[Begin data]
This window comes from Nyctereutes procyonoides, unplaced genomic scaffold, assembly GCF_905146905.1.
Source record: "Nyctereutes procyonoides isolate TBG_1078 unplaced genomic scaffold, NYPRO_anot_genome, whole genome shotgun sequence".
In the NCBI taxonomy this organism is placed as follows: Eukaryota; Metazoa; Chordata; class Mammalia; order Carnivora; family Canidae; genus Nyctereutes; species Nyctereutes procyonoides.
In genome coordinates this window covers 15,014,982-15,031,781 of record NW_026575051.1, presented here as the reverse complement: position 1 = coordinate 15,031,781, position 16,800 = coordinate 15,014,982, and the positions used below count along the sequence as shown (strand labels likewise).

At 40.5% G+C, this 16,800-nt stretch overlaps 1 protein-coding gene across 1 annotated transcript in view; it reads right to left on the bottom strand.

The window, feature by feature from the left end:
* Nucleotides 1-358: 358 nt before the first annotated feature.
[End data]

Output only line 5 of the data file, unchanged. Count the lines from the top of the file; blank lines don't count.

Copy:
At 40.5% G+C, this 16,800-nt stretch overlaps 1 protein-coding gene across 1 annotated transcript in view; it reads right to left on the bottom strand.